Elgin Railroad Watch
Before the advent of the train travel, timepieces were luxury items for those who could afford them. Train schedules made having a watch important for a larger segment of the population.
Following a train crash in 1891, it became necessary to have rules for the watches used by railroad staff. This led to the General Railroad Timepiece Standards, which mandated standards for railroad watches:
" .... be open faced, size 18 or 16, have a minimum of 17 jewels, adjusted to at least 5 positions, keep time accurately to within a gain or loss of only 30 seconds per week, adjusted to temperatures of 34 to 100 degrees Fahrenheit, have a double roller, steel escape wheel, lever set, micrometric regulator, winding stem at 12 o'clock, grade on back plate, use plain Arabic numbers printed bold and black on a white dial, and have bold black hands..."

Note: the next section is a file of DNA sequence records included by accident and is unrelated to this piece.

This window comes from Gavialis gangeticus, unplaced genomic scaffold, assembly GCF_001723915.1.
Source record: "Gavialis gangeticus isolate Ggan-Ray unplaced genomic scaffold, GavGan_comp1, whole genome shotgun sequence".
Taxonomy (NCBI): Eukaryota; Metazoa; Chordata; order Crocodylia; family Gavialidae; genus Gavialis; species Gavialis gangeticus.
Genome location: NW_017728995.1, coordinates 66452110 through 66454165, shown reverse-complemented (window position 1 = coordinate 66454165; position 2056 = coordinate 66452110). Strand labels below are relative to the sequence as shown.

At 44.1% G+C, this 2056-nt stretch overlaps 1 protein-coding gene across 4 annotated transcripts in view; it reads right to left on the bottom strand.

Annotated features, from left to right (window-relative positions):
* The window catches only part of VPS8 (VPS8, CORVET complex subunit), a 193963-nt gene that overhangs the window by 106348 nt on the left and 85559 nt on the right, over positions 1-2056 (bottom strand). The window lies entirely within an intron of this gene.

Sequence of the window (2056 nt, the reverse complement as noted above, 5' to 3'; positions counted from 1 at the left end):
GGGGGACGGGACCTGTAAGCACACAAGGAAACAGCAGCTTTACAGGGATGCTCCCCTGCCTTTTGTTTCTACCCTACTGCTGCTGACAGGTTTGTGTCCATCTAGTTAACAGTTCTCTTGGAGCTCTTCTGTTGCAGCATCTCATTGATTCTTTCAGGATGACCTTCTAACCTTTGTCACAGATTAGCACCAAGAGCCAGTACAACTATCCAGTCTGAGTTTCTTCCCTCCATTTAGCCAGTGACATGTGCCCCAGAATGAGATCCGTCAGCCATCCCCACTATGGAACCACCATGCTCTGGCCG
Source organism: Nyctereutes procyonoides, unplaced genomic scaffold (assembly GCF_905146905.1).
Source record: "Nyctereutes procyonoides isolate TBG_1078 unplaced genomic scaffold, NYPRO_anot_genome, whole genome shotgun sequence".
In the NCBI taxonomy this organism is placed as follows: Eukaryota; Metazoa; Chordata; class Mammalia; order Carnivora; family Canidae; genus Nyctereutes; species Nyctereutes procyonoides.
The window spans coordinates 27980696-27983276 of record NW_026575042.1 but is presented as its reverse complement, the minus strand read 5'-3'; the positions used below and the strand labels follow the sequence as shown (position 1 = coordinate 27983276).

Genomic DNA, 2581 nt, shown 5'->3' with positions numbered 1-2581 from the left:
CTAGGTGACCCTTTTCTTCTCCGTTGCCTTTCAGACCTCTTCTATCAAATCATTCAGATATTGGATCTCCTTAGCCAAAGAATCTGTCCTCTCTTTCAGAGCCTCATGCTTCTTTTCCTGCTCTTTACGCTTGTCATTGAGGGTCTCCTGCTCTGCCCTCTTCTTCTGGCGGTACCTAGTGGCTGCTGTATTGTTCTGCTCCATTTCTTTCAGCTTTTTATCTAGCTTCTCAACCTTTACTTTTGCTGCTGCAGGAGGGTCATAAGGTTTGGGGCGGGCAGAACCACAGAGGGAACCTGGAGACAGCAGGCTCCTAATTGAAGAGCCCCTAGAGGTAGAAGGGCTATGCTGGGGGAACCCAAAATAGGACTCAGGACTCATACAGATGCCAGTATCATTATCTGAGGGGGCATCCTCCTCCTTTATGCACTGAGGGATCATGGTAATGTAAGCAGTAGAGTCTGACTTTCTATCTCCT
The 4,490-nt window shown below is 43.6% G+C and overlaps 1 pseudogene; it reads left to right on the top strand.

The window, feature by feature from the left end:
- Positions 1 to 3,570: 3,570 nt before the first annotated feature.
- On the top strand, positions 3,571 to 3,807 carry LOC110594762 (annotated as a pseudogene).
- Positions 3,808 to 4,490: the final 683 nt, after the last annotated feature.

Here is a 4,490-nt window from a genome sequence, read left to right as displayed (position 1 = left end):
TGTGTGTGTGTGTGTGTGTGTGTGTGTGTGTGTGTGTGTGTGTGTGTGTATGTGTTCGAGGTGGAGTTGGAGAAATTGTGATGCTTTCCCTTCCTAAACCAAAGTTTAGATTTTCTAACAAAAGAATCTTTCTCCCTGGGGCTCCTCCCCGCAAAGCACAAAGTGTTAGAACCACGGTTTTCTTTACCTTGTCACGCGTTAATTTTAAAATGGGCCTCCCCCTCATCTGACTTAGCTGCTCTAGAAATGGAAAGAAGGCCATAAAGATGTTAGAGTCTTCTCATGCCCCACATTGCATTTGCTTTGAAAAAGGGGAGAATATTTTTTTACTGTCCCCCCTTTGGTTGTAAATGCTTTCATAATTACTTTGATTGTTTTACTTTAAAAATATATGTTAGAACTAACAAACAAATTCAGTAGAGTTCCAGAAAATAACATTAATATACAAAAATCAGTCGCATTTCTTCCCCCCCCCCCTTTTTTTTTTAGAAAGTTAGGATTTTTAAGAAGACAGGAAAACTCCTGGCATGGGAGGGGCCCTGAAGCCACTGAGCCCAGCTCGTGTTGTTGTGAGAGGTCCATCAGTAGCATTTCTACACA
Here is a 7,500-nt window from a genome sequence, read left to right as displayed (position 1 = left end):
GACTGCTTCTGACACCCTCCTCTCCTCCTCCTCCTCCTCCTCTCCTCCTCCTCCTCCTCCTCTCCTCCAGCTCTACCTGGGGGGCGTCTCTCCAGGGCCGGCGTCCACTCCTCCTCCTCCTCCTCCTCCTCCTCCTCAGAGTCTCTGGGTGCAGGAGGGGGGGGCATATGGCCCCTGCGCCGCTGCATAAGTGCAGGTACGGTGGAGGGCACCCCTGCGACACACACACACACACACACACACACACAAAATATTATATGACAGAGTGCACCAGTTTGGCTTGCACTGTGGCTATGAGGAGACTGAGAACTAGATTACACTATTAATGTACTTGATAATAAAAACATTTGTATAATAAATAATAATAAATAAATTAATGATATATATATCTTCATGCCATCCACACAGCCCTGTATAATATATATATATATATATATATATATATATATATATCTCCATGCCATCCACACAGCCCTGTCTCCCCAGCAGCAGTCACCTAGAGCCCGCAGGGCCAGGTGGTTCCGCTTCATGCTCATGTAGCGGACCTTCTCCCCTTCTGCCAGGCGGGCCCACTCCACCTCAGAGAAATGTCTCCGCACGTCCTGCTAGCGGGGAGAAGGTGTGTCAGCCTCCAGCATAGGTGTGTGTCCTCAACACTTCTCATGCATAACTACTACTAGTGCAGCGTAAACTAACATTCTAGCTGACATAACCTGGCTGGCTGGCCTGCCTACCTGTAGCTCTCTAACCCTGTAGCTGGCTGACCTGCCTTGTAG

Here is a 16-size Elgin pocket watch with 21 jewels, made to railroad specifications in 1930. The hands are set by pulling out a lever (see first photo) and turning the crown. The gears, the jewel settings and the balance screws are gold. The pallet fork is poised. Most importantly, the hairspring is white alloy metal, not blue steel. The white Elinvar alloy, made of nickel and steel, is virtually unaffected by changes in temperature, so there is no requirement for temperature compensation. Watches with white hairsprings are considerably more accurate.